Published online January 16 in Science Translational Medicine, the study is the result of a five-year research partnership between scientists at NYU School of Medicine and Janssen Research and Development, LLC (Janssen).
“To our knowledge, this is the first report showing that proteins called centyrins can potently block the effects of severe S. aureus bacterial infections in mice, and in human cell experiments,” says lead study author Victor J. Torres, PhD, associate professor in the Department of Microbiology at NYU Langone Health.
The preclinical study found that a select group of centyrins interfered with the action of five toxins that S. aureus depends on for escaping the human immune system and invading tissues. By taking away the bacteria’s ability to thrive without destroying it, the new approach could help to address antibiotic resistance, the problem where treatments destroy some bacterial strains, only to make more space for others less vulnerable to available antibiotics over time.
Nearly one-third of the human population are carriers of S. aureus, generally without symptoms. But for those with weakened immune systems, S. aureus infection may result in life-threatening lung, heart, bone, or bloodstream infections, says Dr. Torres.
S. aureus has long posed a threat in hospitals. Strains that have become resistant to many antibiotics (including methicillin) are called methicillin-resistant S. aureus (MRSA), which leads to 11,000 deaths in the United States each year.
“MRSA remains a major threat because generations of treatment and vaccine attempts have failed to control it,” says Dr. Torres. “Our study responds to an urgent need for new thinking in antistaphylococcal therapeutics.”
Road to a New Treatment Class
The researchers, including current NYU Langone faculty member Shohei Koide, PhD, discovered a class of proteins derived from fibronectin type III protein subunits (FN3 domains) in 1998, which were originally called monobodies and explored for their anticancer potential. Centyrins, FN3 “scaffolds” optimized for pharmaceutical development, were subsequently used by Janssen for the discovery of antitoxin versions.
Dr. Torres and others in the field spent years learning that S. aureus thrives by releasing toxins, one of which, leukocidin AB, was identified by his lab. Such toxins bore holes in immune cells, destroying them before they can destroy the bacteria. They also bore into red blood cells, which flood bacteria with nutrients when they die and burst.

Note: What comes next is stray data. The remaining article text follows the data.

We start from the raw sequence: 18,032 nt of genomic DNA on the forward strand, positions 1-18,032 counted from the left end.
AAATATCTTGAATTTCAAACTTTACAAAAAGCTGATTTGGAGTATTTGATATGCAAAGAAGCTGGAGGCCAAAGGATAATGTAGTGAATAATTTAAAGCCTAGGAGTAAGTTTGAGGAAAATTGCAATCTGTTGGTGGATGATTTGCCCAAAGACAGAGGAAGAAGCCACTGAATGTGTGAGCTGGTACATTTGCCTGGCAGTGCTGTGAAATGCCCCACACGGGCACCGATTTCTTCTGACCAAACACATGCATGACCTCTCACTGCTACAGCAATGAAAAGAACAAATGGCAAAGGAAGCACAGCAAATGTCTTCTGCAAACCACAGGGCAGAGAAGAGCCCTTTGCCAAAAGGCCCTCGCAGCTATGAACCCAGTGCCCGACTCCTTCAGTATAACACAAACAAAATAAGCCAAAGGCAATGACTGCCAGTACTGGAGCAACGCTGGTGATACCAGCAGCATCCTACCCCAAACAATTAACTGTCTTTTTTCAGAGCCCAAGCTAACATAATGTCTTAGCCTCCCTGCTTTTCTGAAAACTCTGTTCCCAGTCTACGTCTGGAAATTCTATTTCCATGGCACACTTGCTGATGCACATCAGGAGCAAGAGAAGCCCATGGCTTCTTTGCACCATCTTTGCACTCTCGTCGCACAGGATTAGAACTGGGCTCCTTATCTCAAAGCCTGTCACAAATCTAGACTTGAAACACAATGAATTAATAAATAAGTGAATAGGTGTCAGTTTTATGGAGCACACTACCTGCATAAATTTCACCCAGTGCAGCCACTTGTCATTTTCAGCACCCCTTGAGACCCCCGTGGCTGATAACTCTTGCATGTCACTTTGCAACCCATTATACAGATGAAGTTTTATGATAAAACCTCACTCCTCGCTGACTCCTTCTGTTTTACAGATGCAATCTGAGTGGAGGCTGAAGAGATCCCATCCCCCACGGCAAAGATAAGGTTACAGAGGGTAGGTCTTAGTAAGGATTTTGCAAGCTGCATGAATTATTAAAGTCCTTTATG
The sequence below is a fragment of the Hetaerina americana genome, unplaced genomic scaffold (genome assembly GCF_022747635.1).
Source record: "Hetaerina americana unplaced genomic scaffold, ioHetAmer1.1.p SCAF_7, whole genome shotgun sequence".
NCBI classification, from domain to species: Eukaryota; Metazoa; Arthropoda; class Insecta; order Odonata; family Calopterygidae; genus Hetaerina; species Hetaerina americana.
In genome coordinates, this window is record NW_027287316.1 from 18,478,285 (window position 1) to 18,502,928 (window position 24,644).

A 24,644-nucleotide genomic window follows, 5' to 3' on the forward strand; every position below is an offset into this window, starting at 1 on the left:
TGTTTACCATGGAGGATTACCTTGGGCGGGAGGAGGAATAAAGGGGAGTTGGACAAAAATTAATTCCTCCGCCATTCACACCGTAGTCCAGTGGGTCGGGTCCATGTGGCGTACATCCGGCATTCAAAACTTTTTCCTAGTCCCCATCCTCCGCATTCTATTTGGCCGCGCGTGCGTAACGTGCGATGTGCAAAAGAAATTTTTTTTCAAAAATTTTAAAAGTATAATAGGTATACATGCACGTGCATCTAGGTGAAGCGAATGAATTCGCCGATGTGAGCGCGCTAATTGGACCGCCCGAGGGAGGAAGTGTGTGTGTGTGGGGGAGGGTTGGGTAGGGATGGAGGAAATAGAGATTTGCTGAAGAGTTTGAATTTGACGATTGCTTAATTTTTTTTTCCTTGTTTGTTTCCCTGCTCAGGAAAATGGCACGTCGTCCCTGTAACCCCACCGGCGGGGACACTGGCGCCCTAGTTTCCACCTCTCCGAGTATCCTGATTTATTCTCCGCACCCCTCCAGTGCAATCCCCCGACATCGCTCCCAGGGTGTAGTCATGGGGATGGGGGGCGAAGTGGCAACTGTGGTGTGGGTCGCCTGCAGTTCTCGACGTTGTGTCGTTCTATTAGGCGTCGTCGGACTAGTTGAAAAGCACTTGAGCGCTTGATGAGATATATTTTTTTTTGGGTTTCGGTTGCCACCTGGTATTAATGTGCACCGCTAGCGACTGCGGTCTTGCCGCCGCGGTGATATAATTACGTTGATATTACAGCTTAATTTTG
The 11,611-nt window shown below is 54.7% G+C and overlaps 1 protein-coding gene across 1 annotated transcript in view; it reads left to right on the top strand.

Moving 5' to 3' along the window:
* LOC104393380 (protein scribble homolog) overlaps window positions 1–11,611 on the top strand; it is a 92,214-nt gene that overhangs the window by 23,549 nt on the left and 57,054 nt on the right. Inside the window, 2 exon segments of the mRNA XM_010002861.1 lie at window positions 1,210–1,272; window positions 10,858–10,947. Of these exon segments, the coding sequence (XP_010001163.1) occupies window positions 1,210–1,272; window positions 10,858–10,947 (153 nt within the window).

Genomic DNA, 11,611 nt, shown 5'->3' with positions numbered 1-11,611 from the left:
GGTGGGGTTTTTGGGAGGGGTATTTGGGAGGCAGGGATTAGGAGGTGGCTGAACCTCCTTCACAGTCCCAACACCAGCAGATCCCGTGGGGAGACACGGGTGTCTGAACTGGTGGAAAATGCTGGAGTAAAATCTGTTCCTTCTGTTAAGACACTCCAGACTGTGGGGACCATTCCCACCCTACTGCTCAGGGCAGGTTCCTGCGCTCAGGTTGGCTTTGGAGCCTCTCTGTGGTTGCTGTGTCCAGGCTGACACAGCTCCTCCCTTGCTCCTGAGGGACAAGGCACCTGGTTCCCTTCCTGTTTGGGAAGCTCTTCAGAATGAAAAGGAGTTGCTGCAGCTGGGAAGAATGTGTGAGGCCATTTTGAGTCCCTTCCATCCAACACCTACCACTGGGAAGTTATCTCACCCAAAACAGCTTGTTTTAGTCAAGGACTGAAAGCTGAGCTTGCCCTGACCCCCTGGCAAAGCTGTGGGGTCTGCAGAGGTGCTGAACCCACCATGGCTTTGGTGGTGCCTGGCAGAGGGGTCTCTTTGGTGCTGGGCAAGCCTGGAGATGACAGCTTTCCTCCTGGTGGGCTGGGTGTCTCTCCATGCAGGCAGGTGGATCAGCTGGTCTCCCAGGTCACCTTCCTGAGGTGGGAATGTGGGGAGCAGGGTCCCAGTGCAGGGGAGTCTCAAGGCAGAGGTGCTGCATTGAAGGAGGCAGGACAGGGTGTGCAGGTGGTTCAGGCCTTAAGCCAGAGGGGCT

Building on this work, the current study authors used a molecular biology technique to make changes in a single parental centyrin, creating a trillion slightly different centyrins—and nearly all at once thanks to automation.
Out of this vast “library,” careful screening revealed 209 centyrins that happened to bind to pieces of one of the five major S. aureus leukotoxins. Those that bound the tightest were shown by the current research team, in experiments using human cells, to prevent the toxins from attaching to and destroying the cells they would otherwise bore into.
The research team then gave mice a toxic dose of LukED S. aureus toxin. Mice that were given ahead of time a dose of the parental scaffold centyrin that was designed not to bind to this toxin died. However, those given the centyrin called SM1S26—chosen for its ability to interfere with the LukED S. aureus toxin—lived.
Even in experiments in which mice received the antitoxin centyrin 4 hours after they were infected with live S. aureus, a scenario that more closely resembles clinical reality, 50 percent of the infected animals survived compared to none in the control group of infected mice.
Moving forward, the collaborative research team is also developing biologics that combine centyrins with antistaphylococcal monoclonal antibodies (mABs) in a new class of proteins called MABtyrins, which could be more effective at neutralizing S. aureus.
“One of the most exciting aspects of this work is that scientists may be able to pick their pathogen, and then easily generate a vast, cost-effective library of centyrins shaped to interfere with the disease process at hand,” says Dr. Torres. “It’s bigger than one experimental treatment.”
Along with Dr. Torres, the study was led by co-corresponding author, Anthony Simon Lynch, PhD, senior scientific director at Janssen. First authors of the paper were Rita Chan, Aidan O’Malley, and William Sause, PhD, of the Department of Microbiology at NYU School of Medicine, and Peter Buckley, PhD, of Janssen. Study authors were Francis Alonzo III, PhD, and Kristina Boguslawski at NYU; and Angela Payne, Jeffrey Fernandez, William Strohl, PhD, and Brian Whitaker of Janssen.
This work was solely supported by Janssen Research and Development, LLC of Spring House, PA. NYU Langone and Dr. Torres have a research and licensing agreement with Janssen, which is responsible for the development of potential therapeutics stemming from the joint research effort. The specific terms of this arrangement are being managed in accordance with the policies of NYU Langone.
Work in the Torres Laboratory is also funded by the National Institute of Allergy and Infectious Diseases at the National Institutes of Health (NIH–NIAID). Dr. Torres is also a Burroughs Wellcome Fund Investigator in the Pathogenesis of Infectious Diseases.